Catholic archdiocese tries to duck $15 million in real estate taxes
The Roman Catholic Archdiocese of San Francisco is trying to duck paying as much as $15 million in city taxes, according to documents filed by the city assessor's office.
Assessor-Recorder Phil Ting argues that the archdiocese, which governs a collection of churches, schools, parking lots, commercial buildings, and other real property in the city, shifted 232 parcels of land from two church-held corporations to another church corporation in April 2008, triggering real estate transfer taxes.
The legal issues are complicated, and church lawyer Philip Jelsma wouldn't return our calls, but the city officials say the deal amounts to this: The archdiocese is moving valuable property out of the hands of a corporation that might be liable for legal claims and into a separate entity that would be exempt from those claims.
And the church is taking two contradictory positions on the reorganizing. According to documents from the Assessor-Recorder's Office, when the archdiocese is discussing the protection of its assets from litigants, it claims that the legal entities in question are separate and distinct under civil law. However, when the city comes calling for much needed transfer tax dollars, church officials argue that the entities are merely interdenominational under the common banner of the Roman Catholic Church and that the transfers are considered "gifts" under canon law.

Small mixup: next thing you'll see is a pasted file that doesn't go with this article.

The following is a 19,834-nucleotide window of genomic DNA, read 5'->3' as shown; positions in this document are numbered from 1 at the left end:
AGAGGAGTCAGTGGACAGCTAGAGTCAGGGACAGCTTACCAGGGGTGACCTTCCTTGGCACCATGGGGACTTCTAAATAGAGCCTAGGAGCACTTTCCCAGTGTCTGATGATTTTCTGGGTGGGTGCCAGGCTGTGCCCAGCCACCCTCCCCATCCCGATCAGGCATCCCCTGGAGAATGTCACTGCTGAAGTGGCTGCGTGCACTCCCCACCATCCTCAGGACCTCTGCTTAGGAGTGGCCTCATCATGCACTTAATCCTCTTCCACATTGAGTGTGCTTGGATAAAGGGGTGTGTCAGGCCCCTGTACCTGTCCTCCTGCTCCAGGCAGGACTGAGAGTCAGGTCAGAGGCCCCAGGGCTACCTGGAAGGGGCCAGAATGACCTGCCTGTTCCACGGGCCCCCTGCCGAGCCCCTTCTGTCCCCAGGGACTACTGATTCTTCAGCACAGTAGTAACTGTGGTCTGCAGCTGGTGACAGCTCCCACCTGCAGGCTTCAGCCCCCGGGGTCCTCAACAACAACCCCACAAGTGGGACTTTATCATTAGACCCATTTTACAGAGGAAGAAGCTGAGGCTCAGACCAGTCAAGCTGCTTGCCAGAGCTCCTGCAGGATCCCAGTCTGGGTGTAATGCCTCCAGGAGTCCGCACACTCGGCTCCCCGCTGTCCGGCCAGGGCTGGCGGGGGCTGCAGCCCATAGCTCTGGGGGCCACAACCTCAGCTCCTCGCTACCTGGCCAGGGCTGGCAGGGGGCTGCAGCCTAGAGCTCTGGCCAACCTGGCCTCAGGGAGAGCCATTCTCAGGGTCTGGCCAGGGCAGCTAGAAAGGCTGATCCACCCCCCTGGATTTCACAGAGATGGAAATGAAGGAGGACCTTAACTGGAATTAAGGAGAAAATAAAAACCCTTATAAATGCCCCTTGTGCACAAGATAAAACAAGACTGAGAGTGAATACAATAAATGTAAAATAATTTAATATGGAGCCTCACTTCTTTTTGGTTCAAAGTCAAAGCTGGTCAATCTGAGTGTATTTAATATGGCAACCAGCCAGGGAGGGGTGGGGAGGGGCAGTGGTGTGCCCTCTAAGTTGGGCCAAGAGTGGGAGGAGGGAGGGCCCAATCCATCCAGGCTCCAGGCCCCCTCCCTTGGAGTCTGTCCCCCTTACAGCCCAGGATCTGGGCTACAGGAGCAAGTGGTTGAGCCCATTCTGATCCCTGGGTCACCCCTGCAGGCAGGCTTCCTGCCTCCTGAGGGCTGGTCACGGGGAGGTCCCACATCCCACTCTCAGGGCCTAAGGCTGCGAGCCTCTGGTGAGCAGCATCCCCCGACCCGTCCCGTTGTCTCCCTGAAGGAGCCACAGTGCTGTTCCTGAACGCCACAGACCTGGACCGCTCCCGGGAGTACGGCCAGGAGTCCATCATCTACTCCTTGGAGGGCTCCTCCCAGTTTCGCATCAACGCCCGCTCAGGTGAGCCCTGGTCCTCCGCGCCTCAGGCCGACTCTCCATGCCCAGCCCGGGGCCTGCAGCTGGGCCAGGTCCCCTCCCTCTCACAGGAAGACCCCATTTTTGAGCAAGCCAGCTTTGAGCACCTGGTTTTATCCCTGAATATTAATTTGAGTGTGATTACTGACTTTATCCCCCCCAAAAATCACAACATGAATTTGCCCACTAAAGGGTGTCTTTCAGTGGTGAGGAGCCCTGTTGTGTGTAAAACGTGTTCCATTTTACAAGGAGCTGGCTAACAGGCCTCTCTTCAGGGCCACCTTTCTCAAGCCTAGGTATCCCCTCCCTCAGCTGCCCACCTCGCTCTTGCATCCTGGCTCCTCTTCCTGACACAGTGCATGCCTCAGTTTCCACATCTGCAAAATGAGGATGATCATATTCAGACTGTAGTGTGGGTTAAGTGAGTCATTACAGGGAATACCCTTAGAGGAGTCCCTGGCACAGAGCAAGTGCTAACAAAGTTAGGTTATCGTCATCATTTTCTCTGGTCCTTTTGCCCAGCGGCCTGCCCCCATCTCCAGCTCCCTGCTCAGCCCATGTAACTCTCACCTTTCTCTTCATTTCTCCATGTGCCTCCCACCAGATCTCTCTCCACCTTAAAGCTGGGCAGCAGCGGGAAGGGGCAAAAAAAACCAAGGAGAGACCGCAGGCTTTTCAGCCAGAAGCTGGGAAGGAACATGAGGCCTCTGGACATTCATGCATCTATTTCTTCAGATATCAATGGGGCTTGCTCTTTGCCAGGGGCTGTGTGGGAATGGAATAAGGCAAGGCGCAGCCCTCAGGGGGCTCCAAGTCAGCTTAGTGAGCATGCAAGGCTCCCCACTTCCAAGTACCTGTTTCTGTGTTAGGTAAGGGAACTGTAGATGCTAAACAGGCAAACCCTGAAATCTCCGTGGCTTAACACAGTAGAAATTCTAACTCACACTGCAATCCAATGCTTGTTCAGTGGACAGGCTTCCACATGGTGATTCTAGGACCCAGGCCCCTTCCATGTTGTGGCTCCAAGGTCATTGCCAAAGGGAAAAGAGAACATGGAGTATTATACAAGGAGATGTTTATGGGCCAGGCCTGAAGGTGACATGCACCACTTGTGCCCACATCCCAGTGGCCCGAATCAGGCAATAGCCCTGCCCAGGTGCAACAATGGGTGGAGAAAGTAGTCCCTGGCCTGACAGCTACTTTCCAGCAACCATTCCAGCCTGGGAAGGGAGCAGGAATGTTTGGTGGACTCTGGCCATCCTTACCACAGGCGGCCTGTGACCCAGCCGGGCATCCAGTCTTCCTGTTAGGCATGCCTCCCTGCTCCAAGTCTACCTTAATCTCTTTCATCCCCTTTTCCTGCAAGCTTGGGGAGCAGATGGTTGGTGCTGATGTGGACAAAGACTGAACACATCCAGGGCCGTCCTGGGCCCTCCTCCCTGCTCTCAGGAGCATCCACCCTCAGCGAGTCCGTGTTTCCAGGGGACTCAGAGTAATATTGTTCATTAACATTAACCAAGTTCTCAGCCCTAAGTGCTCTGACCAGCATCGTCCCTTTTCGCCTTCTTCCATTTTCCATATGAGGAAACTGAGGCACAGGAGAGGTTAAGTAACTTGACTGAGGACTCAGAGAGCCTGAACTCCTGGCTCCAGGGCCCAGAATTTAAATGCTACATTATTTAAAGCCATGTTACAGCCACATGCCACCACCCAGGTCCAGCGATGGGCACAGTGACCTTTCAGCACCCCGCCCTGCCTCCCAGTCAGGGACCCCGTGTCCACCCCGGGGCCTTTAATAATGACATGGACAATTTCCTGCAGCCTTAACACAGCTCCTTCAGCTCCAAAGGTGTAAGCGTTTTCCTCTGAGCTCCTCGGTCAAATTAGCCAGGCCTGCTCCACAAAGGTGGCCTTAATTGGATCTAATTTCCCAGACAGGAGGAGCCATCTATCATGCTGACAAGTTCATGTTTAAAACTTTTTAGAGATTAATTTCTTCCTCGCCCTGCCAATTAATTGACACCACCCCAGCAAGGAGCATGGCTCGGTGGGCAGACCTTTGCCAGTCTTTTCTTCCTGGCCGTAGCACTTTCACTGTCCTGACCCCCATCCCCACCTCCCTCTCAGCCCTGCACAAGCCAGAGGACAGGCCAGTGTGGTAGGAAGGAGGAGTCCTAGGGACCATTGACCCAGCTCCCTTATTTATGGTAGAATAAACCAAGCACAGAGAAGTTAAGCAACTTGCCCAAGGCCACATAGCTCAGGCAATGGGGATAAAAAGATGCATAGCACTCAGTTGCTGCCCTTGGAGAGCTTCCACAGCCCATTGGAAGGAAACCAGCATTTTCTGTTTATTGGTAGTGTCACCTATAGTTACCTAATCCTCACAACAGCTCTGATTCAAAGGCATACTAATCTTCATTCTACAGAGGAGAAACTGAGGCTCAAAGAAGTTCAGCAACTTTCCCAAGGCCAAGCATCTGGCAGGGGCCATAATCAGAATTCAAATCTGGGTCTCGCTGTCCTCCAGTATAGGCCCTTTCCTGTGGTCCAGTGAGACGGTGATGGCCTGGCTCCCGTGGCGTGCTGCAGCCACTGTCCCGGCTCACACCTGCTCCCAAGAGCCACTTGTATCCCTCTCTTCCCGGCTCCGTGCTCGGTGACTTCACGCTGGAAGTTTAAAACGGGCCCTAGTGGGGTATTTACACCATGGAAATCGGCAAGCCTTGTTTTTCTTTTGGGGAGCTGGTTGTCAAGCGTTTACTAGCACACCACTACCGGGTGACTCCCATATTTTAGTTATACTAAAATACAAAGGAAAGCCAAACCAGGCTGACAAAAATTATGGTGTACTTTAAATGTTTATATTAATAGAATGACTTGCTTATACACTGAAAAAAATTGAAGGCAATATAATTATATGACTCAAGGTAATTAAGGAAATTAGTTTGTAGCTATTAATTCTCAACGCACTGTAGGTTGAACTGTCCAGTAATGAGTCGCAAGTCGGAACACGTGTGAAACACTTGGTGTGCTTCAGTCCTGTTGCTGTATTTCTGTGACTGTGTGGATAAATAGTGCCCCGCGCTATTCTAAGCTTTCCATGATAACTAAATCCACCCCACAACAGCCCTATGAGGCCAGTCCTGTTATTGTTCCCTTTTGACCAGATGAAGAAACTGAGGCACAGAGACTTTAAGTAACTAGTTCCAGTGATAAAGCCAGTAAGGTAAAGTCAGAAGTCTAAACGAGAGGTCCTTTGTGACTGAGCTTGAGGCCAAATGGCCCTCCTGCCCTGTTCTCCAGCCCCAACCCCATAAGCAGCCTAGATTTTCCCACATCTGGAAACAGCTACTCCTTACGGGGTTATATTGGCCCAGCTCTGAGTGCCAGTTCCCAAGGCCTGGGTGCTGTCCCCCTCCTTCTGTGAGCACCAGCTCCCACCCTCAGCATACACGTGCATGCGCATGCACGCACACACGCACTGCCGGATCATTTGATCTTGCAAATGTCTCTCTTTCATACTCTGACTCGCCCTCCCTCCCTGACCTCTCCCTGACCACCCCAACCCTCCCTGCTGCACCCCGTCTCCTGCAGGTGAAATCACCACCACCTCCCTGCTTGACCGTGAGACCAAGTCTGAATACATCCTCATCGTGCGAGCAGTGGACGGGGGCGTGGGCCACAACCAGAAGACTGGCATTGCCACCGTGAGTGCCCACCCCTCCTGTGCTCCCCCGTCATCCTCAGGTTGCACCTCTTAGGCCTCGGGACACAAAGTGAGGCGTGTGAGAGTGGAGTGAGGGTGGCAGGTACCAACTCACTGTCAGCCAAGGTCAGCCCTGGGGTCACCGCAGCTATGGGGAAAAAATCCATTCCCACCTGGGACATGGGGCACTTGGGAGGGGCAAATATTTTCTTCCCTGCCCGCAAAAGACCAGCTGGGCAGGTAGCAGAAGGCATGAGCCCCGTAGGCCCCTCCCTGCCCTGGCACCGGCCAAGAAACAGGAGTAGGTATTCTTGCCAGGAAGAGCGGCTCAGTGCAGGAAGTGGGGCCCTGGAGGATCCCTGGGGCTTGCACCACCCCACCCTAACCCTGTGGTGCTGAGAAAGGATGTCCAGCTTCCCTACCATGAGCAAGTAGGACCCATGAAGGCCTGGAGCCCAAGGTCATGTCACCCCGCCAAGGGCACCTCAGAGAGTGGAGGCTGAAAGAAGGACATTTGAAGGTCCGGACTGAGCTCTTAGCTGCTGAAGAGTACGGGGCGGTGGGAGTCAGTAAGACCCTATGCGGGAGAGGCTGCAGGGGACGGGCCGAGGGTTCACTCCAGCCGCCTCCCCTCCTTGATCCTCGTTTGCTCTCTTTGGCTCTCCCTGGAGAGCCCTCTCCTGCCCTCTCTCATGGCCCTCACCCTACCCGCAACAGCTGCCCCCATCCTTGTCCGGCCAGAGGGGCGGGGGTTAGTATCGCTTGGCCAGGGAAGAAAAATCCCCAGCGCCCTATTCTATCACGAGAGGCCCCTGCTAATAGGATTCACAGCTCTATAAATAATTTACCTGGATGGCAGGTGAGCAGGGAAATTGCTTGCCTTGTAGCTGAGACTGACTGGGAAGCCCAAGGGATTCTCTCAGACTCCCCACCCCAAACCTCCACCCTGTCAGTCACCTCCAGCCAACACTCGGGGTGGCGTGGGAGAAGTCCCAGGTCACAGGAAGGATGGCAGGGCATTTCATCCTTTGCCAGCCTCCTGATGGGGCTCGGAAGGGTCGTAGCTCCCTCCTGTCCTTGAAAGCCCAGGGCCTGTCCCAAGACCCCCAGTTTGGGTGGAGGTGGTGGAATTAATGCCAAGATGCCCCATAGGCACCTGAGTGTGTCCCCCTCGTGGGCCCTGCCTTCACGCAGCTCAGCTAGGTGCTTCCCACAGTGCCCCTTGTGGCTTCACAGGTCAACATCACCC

The issue comes before the Transfer Tax Board of Review on June 16. If the board, made up of the controller, the tax collector and the head of the Department of Real Estate, upholds Ting's position, the city will be able to collect between $3 million and $15 million, depending on the assessed value of the transferred parcels.
Major corporations in San Francisco have a long history of using bogus property transfers and shifts in corporate ownership to avoid paying property and transfer taxes. But this case is a bit more curious: why is the Roman Catholic Archdiocese, self-proclaimed champion of the poor, fighting tooth and nail to keep the city from collecting tax dollars that would help fund public welfare programs?